I will rather quickly need to get internet and phone number. I have decided to go with Oister for now, as they service the area I will be in, and I have not heard anything bad about them. They offer a seemingly quite good phone plan for 79DKK/month and a mobile wifi plan for 229DKK/month. I played with the idea of just getting a phone plan and two sim cards for it, thus saving the 229DDK/month, but I like hosting some of my data and port-forward, which is a hassle with phone hotspots. While the wifi plan is quite a downgrade from my current service, as it is only a 4G/LTE router, being able to move with it is very nice as I plan to move as soon as I can afford a bigger flat. The phone plan will be an upgrade for me, as I am currently on a terrible Vodafone DE plan.

However, I would like to have internet and phone already be paid from a danish bank account if possible. This way, I would avoid surprising surcharges due to conversions (which I am currently experiencing sometimes). This would mean I need to get a bank account first, which should be possible as I can prove that I have permanent residence in Denmark. While it seems possible to open a bank account in Denmark without a CPR number, it seems discouraged, especially as I do not have a Danish employer, at least for the first few months. A possible bank is Lån & Spar. I have written them an E-mail with my exact situation, awaiting a response.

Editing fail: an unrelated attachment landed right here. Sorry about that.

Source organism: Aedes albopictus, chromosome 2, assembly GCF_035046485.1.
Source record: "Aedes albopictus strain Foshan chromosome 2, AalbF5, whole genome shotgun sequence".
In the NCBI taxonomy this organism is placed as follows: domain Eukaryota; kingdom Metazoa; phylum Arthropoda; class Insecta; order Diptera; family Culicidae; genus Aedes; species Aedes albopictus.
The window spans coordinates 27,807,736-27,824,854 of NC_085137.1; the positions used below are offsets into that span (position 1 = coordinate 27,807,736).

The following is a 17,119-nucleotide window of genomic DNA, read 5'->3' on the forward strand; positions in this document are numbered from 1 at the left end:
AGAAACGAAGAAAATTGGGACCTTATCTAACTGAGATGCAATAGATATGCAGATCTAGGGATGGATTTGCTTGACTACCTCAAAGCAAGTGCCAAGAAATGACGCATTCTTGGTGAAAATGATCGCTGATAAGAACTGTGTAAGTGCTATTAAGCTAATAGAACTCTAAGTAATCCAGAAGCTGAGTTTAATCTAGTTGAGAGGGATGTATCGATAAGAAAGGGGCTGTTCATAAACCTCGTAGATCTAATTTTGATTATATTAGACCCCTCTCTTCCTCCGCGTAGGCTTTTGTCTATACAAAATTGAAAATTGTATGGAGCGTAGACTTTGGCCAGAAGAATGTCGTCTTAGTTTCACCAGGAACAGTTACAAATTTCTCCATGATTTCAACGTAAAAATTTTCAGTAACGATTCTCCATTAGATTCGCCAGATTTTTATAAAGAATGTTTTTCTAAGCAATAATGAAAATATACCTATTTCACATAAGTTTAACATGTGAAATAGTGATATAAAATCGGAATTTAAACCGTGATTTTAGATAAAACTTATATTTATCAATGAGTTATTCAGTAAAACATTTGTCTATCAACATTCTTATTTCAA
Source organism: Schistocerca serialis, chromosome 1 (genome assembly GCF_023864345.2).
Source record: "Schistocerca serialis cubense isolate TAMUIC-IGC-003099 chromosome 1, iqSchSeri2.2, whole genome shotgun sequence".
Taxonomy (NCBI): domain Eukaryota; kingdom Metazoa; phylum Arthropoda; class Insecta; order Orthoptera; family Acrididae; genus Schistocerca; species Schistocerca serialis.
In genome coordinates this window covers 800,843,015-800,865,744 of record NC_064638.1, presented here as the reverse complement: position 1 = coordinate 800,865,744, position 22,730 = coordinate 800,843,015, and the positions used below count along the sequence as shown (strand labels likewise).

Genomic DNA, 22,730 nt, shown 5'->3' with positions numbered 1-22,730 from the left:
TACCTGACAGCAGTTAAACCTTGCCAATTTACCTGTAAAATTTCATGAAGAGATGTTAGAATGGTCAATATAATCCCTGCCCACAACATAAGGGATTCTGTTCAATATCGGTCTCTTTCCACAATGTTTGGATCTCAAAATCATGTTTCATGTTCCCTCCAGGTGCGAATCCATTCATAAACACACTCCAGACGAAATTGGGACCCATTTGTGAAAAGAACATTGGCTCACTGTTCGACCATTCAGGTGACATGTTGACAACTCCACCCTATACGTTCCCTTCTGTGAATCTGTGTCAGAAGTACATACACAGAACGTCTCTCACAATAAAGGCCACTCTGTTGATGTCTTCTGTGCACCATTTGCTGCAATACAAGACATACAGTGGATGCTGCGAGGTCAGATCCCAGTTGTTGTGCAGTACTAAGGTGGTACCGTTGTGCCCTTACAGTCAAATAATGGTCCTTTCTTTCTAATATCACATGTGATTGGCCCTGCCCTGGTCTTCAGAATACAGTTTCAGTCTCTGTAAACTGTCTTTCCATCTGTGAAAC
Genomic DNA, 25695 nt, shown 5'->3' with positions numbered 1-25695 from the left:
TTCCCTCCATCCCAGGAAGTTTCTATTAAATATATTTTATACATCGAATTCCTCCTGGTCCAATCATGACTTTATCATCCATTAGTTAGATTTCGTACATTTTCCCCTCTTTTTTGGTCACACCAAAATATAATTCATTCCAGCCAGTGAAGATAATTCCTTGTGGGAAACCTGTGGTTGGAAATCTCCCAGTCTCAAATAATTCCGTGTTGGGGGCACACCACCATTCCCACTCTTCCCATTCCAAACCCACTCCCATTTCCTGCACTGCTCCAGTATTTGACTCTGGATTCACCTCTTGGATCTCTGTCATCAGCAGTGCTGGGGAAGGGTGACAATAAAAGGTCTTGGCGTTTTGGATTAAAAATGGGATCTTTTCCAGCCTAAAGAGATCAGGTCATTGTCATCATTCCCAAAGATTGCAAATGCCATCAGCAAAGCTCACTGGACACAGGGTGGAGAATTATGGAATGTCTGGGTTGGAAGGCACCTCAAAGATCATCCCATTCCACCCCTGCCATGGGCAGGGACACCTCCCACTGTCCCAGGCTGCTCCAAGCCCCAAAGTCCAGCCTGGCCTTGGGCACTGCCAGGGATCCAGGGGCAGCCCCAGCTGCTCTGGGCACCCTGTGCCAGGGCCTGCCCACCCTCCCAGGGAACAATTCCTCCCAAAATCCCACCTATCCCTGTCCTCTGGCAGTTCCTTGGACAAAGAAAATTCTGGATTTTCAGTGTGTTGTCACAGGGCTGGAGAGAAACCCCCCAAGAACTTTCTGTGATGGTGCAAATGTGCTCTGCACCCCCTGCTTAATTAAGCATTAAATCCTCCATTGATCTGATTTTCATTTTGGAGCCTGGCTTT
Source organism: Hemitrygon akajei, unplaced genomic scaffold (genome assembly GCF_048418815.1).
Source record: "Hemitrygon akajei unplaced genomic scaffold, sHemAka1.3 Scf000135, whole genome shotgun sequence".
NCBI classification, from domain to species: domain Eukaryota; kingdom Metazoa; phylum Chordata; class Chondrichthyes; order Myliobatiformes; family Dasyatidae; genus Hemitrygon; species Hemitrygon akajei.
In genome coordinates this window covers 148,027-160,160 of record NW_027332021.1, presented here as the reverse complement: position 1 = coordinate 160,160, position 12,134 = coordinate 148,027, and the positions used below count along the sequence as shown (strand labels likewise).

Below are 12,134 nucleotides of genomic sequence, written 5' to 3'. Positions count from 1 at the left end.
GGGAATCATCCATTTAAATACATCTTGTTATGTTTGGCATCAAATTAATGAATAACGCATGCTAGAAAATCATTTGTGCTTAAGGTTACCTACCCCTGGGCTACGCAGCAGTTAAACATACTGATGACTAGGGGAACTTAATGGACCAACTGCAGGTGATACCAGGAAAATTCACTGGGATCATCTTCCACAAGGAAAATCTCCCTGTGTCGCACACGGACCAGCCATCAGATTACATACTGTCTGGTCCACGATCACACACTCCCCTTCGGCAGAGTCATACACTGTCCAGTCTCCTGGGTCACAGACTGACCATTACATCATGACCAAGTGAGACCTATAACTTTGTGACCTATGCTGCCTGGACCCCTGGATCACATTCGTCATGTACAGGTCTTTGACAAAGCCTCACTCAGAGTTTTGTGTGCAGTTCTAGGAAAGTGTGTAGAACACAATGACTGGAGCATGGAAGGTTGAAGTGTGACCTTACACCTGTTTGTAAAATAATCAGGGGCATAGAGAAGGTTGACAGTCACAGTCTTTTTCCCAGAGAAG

Ideally, to fit my needs, this order would be ideal:

  1. Bank account
  2. Internet & phone plan (danish bank)
  3. CPR number
  4. NemID/NemKonto
  5. Tax card

However, I might need to aim for:

  1. Internet & phone plan (german bank)
  2. CPR number
  3. Tax card
  4. Bank account
  5. NemID/NemKonto


I'm allowing myself some overlap because of the current pandemic and because the flat I ended up finding was too good an offer. So I may have signed the contract a bit too early.

  1. Sell all the stuff you don't need
  2. Cancel all the things
  3. De-register current residence
  4. Update running contracts

Ending Rent

This should have been an easy E-Mail, but my landlord decided to want an additional month of rent from me, which I argue they have no right to require. The rent contract references the BGB. As I wrote on 1. May, I count three months as follows: May, June, July, and, therefore, end the contract for the 31.7.2021. They, however, moved the goalposts and required a written letter on the 15. May, after ignoring me until then.

I also offered the landlord to buy the washing machine straight off of me because I won't meet the next tenant. They will try to sell it to the next tenant for me and have the tenant send me the money directly.

Notice of Departure

The Abmeldung bei der Meldebehörde should be handed in one week before or up to two weeks after your move. A reason for doing this early is that the document you get in response is required to cancel internet contracts ahead of term.


I started setting up a moving plan for my dad and me.

TODO: this hasn't happened yet

I kept an eye on job postings that fit me. As I was playing with the idea of continuing my academic path as a post-grad, I wrote an RSS feed for SDU vacancies. Later, I found the SDU Jobbank which also includes non-academic jobs.

TODO: this hasn't happened yet